This ostensible art installation, “yellow vehicle door against trees,” which I noticed on a trail walk in New Hampshire this weekend, reminded me of Michel Houellebecq’s novel The Map and the Territory, in which one of the projects of his main character, Jed Martin, an artist, consists of 300 photos of hardware.
Early on in the book, we’re told that “Jed launched himself into an artistic career whose sole project was to give an objective description of the world — a goal whose illusory nature he rarely sensed.” In an interview with Art Press, his sole comment about the meaning of his work is “I want simply to give an account of the world.”
When asked what it is to be an artist, Jed later says that it is, “above all, to be someone submissive. Someone who submitted himself to mysterious, unpredictable messages, that you would be led, for want of a better word and in place of any religious belief, to describe as intuitions.”
I looked at this rusted and faded, yet nonetheless still hefty, still solid, human-made door and wondered what its message was: When God closes a door, he opens a window? I should take a Greyhound and look for America? Paint the kitchen yellow? That, as Houellebecq suggests at the end of the novel, humans are transitory and “the triumph of vegetation is total”?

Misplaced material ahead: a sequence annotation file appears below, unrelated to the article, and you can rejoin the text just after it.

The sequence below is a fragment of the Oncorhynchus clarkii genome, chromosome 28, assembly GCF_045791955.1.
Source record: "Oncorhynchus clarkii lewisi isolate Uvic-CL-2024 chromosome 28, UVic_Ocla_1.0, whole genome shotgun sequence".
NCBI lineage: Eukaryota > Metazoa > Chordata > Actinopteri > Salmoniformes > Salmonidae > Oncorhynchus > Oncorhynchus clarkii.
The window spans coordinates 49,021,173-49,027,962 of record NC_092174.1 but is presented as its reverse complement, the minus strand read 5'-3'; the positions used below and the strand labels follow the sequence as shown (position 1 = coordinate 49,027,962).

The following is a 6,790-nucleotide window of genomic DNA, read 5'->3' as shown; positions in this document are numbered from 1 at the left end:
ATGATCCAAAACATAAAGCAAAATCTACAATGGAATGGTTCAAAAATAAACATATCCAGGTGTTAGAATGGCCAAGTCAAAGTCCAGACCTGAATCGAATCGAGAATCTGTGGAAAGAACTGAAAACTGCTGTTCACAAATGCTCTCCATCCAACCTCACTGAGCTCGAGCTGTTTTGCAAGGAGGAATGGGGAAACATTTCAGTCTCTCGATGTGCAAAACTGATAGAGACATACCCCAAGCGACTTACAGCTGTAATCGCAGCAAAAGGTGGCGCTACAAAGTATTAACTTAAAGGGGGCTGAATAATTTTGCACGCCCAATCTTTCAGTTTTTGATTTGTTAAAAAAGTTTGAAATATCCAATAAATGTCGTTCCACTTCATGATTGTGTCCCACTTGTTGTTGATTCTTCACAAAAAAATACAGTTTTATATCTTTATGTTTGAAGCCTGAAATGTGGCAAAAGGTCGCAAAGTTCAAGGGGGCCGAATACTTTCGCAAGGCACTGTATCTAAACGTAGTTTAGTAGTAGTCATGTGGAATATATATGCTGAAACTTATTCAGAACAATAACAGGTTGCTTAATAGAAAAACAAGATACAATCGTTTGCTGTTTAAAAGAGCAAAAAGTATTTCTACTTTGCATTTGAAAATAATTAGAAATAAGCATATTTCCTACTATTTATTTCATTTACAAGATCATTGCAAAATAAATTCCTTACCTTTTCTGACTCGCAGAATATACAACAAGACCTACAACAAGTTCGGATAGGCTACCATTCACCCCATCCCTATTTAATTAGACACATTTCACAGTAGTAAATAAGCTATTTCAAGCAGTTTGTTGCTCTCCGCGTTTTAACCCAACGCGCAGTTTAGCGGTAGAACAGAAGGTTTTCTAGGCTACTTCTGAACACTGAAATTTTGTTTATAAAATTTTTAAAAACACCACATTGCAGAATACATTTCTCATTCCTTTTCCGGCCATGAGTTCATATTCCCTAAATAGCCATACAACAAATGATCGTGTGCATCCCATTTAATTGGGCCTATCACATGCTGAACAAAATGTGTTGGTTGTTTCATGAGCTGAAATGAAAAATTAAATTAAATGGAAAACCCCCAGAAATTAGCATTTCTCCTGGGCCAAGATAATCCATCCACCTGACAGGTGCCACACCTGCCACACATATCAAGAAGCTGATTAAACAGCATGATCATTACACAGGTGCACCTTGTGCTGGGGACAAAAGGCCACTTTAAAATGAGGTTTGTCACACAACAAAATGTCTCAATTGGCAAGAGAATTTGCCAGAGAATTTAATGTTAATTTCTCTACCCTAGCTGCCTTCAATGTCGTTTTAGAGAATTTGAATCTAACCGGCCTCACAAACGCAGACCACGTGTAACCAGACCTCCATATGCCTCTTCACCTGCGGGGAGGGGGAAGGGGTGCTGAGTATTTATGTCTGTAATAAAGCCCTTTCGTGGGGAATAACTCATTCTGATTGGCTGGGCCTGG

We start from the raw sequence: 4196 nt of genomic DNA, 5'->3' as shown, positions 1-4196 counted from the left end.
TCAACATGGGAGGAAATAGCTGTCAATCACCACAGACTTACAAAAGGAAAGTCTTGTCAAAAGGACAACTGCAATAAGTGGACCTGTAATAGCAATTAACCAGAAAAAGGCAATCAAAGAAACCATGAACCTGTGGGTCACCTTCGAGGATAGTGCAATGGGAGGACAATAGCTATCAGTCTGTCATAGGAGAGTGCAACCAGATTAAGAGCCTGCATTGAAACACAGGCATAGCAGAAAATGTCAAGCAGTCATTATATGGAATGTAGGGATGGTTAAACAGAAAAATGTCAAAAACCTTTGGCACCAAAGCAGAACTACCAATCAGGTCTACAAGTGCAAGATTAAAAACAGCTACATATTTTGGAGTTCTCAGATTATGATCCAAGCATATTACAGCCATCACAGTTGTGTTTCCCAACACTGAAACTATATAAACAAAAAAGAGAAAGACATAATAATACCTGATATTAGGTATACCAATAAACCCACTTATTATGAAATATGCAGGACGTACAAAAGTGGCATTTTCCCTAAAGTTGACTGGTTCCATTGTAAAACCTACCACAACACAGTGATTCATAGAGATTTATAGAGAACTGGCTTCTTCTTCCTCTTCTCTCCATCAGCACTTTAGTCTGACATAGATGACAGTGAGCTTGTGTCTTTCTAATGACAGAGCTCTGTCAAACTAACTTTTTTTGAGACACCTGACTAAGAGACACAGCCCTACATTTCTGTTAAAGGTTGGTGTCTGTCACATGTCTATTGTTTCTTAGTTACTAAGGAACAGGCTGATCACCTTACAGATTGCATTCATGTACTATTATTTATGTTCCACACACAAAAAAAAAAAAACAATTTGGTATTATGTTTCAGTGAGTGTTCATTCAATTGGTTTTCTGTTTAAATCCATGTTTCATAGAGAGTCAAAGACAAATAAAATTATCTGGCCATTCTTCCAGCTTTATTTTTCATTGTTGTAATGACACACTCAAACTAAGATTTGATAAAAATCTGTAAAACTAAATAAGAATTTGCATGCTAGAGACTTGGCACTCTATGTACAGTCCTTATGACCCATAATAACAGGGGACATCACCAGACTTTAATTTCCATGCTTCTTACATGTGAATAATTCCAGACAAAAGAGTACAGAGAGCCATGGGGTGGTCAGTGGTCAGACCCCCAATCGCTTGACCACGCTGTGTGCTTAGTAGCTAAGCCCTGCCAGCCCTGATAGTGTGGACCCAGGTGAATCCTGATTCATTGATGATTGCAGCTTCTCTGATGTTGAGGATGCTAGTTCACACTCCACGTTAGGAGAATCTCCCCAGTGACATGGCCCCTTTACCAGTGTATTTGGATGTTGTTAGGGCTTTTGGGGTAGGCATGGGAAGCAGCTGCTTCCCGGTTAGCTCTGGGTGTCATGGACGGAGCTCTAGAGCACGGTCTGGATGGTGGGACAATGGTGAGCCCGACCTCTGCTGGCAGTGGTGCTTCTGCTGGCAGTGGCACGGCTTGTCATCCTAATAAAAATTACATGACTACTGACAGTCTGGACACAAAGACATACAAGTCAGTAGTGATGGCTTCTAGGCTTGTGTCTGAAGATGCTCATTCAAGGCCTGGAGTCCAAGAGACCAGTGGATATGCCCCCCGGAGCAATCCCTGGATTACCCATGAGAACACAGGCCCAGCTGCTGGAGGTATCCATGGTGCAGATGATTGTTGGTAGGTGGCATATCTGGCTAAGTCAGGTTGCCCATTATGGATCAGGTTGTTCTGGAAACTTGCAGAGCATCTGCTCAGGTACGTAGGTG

In the last 30 years of Jed Martin’s life, he becomes a sort of recluse. He drives his Audi to a wooded part of his land, focuses on something (wind, nettles, earth, tufts), and leaves a cameoscope plugged into the lighter in a running car for a few hours, then returns to sort through photograms, making a montage of “moving plant tissues, with their carnivorous suppleness, peaceful and pitiless at the same time.” His last works “continue to arouse in visitors a sense of apprehension mixed with unease.”
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